Compulsory Reading for Everyone

Astrophysics for People in a Hurry by Neil deGrasse Tyson is mind-blowing in the scope it covers, impressive in making complex, cutting edge science accessible for a non-scientific reader, and delightful in its use of humor to break the complexity of science lingo and concepts.

Tyson starts with the big bang – did you know the big bang took billions of years?!!– and explains it together with a plethora of other concepts and phenomena, from theory of relativity to gravity, nuclear and electromagnetic forces, matter, anti-matter, quarks, hadrons, quasars,  on and on. He goes on to describe the appearance of Homo sapiens from the “primordial soup” that formed our planet. All through this, and through the whole book, he is extremely modest about himself and science: “…ignorance is the natural state of mind for a research scientist. People who believe they are ignorant of nothing have neither looked for, nor stumbled upon, the boundary between what is known and unknown in the universe.”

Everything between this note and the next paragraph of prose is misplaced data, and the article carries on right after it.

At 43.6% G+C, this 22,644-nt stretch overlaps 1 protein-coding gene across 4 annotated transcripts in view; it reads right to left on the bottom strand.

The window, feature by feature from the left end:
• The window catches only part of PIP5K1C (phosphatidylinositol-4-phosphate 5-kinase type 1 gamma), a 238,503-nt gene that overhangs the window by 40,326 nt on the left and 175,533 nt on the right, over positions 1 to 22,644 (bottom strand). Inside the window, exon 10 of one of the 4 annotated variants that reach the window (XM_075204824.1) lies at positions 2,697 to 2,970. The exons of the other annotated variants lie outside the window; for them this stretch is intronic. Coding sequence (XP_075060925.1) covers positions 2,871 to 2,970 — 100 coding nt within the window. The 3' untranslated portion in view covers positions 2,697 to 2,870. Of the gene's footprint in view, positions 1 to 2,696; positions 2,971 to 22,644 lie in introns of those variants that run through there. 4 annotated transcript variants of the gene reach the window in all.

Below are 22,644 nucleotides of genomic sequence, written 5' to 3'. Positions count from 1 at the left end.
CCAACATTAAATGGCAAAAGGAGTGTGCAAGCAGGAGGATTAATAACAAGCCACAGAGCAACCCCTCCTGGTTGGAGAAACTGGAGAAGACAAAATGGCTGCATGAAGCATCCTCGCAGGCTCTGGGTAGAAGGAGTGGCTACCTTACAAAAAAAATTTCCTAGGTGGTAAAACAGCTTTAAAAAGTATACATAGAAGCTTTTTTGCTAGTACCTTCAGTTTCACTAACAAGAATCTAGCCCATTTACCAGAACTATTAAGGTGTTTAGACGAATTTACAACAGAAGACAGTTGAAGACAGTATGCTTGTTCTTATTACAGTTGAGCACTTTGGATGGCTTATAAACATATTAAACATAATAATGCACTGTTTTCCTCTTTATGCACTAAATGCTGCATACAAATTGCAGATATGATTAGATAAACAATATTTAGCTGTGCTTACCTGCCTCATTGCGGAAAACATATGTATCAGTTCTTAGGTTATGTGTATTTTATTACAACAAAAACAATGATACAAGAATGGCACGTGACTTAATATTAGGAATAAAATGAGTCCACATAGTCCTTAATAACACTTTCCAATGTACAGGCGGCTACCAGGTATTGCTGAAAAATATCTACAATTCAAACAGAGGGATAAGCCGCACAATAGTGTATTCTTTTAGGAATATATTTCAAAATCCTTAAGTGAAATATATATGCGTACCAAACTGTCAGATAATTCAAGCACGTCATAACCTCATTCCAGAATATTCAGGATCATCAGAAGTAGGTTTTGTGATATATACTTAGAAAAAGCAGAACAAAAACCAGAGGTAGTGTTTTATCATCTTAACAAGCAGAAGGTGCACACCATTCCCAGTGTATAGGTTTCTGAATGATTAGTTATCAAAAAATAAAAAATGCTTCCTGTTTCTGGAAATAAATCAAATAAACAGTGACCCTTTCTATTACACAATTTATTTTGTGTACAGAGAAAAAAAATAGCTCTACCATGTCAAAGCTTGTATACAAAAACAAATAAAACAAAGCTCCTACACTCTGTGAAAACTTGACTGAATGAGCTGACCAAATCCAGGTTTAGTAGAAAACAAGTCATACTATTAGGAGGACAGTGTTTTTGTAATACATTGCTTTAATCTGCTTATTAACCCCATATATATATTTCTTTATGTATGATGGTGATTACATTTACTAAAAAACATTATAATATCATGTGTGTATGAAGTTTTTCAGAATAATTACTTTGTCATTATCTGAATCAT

Tyson demonstrates that the chemical elements humans have discovered are the building blocks of all planets, comets and stars in the universe, and the laws of physics, like for example the law of gravity, are the same everywhere in our galaxy too.

The third chapter, “Let there be Light”, talks about the formation of light, temperature of the universe, and the cosmic microwave background. Tyson guesses when questions arise in the incredulous reader’s mind about his statements and with, “You can’t make this stuff up,” goes on to prove the statement/theory he’s proposing. This particular reader doesn’t claim that she understands everything Tyson says, but I did understand most of it, and it was so incredible that I kept on reading and re-reading passages, looking up words and taking notes.